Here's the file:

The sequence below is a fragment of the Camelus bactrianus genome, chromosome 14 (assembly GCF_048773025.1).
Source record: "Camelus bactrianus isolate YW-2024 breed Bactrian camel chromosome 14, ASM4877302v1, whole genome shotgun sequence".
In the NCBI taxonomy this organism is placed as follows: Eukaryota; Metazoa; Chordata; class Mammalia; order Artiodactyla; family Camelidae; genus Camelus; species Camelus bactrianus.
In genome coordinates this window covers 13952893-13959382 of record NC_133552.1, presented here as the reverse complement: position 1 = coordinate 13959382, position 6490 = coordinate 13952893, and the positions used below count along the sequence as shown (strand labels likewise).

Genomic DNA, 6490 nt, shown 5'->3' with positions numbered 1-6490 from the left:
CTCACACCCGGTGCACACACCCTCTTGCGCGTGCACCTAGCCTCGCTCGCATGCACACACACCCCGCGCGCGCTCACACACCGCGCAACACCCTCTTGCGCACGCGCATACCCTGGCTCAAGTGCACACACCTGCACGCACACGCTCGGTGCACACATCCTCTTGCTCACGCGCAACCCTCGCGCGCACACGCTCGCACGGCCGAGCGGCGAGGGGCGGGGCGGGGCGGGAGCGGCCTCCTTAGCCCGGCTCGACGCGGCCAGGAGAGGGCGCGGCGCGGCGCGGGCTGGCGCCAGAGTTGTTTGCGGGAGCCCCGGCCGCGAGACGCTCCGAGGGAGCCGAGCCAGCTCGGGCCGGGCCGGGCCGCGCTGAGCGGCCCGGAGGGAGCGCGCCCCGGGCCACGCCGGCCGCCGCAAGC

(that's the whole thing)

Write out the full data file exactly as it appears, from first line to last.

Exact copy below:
The sequence below is a fragment of the Camelus bactrianus genome, chromosome 14 (assembly GCF_048773025.1).
Source record: "Camelus bactrianus isolate YW-2024 breed Bactrian camel chromosome 14, ASM4877302v1, whole genome shotgun sequence".
In the NCBI taxonomy this organism is placed as follows: Eukaryota; Metazoa; Chordata; class Mammalia; order Artiodactyla; family Camelidae; genus Camelus; species Camelus bactrianus.
In genome coordinates this window covers 13952893-13959382 of record NC_133552.1, presented here as the reverse complement: position 1 = coordinate 13959382, position 6490 = coordinate 13952893, and the positions used below count along the sequence as shown (strand labels likewise).

Genomic DNA, 6490 nt, shown 5'->3' with positions numbered 1-6490 from the left:
CTCACACCCGGTGCACACACCCTCTTGCGCGTGCACCTAGCCTCGCTCGCATGCACACACACCCCGCGCGCGCTCACACACCGCGCAACACCCTCTTGCGCACGCGCATACCCTGGCTCAAGTGCACACACCTGCACGCACACGCTCGGTGCACACATCCTCTTGCTCACGCGCAACCCTCGCGCGCACACGCTCGCACGGCCGAGCGGCGAGGGGCGGGGCGGGGCGGGAGCGGCCTCCTTAGCCCGGCTCGACGCGGCCAGGAGAGGGCGCGGCGCGGCGCGGGCTGGCGCCAGAGTTGTTTGCGGGAGCCCCGGCCGCGAGACGCTCCGAGGGAGCCGAGCCAGCTCGGGCCGGGCCGGGCCGCGCTGAGCGGCCCGGAGGGAGCGCGCCCCGGGCCACGCCGGCCGCCGCAAGC